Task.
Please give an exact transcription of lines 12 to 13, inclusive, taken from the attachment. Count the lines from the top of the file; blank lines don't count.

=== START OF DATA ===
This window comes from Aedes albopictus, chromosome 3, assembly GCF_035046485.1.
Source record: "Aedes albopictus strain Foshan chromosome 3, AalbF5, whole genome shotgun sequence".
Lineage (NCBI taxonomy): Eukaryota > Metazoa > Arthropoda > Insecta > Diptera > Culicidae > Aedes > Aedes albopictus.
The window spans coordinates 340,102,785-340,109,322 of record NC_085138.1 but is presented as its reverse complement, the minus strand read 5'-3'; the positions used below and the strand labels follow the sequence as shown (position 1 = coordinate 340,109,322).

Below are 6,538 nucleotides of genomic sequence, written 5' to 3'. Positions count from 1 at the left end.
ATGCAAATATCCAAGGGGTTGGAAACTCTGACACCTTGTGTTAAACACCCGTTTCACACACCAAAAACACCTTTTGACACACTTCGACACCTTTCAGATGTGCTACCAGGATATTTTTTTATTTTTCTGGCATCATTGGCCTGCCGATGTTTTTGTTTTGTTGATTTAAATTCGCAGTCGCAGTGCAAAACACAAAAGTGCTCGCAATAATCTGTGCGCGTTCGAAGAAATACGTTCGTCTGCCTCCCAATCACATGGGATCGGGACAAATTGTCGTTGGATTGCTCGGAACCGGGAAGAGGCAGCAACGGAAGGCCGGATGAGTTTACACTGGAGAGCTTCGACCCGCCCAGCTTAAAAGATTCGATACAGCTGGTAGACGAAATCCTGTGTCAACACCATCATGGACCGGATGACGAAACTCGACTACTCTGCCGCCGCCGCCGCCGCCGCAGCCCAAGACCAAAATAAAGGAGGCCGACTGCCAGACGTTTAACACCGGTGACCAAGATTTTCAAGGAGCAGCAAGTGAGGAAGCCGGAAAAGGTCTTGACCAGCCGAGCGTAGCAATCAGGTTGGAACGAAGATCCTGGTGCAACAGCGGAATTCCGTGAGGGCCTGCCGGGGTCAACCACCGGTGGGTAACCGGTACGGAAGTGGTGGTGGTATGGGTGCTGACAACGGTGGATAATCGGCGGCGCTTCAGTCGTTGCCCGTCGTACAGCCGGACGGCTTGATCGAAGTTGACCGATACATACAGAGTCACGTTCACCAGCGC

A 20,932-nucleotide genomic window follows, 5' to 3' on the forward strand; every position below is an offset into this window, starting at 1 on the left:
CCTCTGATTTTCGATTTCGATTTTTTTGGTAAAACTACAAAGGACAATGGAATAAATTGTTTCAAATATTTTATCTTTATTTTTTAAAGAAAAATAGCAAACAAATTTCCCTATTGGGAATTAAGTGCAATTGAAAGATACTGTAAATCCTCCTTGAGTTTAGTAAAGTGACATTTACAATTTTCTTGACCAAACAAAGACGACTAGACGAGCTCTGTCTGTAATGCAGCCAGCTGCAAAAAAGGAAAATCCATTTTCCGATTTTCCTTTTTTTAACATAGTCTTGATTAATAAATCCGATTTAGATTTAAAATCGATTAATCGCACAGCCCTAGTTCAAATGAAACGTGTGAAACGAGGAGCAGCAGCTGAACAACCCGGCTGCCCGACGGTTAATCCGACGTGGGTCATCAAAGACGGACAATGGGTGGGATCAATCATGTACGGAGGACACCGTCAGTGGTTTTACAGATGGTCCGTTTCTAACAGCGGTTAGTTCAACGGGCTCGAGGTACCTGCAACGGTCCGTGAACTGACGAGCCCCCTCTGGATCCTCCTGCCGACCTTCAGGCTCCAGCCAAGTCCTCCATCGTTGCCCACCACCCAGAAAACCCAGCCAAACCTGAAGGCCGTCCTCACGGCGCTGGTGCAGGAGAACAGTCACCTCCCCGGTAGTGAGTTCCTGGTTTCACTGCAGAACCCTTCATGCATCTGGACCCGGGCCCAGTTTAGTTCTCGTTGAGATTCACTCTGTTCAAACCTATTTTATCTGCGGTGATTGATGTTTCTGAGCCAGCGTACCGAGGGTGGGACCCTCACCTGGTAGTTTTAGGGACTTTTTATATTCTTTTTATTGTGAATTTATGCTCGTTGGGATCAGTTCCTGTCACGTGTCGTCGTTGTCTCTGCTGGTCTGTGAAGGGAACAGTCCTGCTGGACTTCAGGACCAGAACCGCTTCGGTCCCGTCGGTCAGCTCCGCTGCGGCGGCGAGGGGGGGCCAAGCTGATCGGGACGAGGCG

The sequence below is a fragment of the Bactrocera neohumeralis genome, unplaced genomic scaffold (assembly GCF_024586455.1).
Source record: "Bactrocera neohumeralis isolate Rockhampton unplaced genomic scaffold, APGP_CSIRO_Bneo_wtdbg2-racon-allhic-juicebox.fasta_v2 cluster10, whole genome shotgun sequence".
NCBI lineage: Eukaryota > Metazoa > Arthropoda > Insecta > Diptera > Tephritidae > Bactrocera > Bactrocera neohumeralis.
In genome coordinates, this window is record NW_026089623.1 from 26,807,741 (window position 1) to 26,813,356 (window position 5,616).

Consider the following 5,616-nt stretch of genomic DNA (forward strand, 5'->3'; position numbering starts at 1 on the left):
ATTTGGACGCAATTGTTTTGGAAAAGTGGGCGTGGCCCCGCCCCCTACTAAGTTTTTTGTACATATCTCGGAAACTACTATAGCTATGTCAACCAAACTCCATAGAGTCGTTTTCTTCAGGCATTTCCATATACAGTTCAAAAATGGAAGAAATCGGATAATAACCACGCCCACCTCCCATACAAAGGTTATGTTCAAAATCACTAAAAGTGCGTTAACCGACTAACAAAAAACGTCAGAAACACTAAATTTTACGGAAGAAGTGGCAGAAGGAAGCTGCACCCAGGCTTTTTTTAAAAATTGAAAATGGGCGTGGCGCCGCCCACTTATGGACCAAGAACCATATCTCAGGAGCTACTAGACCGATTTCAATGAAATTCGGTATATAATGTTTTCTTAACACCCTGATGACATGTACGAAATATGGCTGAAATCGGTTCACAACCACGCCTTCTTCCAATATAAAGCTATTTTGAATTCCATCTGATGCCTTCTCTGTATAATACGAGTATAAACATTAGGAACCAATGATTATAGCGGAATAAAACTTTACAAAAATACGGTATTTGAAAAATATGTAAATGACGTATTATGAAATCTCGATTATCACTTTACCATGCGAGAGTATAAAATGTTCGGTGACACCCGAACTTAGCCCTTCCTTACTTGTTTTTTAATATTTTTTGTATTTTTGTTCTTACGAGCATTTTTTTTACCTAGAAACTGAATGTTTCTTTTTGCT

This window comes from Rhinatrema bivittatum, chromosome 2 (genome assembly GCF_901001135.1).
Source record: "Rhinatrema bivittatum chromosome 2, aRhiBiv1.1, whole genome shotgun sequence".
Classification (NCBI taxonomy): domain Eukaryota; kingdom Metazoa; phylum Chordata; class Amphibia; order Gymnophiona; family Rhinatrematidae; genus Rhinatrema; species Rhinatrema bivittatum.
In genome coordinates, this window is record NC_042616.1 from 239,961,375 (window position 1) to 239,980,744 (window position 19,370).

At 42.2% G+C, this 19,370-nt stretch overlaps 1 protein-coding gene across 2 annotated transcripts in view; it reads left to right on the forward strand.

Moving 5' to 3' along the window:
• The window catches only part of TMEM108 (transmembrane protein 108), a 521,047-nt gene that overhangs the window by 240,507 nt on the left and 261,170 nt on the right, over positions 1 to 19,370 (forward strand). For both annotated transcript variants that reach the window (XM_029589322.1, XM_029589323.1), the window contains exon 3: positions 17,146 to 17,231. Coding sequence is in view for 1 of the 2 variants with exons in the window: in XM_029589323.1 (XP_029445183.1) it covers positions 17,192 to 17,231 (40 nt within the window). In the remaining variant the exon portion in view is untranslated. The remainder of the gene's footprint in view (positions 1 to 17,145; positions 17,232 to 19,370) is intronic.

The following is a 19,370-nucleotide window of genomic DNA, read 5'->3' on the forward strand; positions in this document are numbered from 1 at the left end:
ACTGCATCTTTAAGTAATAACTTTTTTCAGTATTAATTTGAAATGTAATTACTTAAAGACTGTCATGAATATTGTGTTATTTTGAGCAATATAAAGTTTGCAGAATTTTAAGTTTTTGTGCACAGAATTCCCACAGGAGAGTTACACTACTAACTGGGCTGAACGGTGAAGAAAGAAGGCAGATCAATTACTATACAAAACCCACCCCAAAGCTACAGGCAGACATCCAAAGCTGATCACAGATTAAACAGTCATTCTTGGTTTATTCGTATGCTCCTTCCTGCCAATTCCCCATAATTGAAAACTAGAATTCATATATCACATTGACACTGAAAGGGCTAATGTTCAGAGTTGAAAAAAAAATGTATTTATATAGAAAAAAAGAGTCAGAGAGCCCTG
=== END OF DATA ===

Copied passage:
In genome coordinates, this window is record NW_026089623.1 from 26,807,741 (window position 1) to 26,813,356 (window position 5,616).

Consider the following 5,616-nt stretch of genomic DNA (forward strand, 5'->3'; position numbering starts at 1 on the left):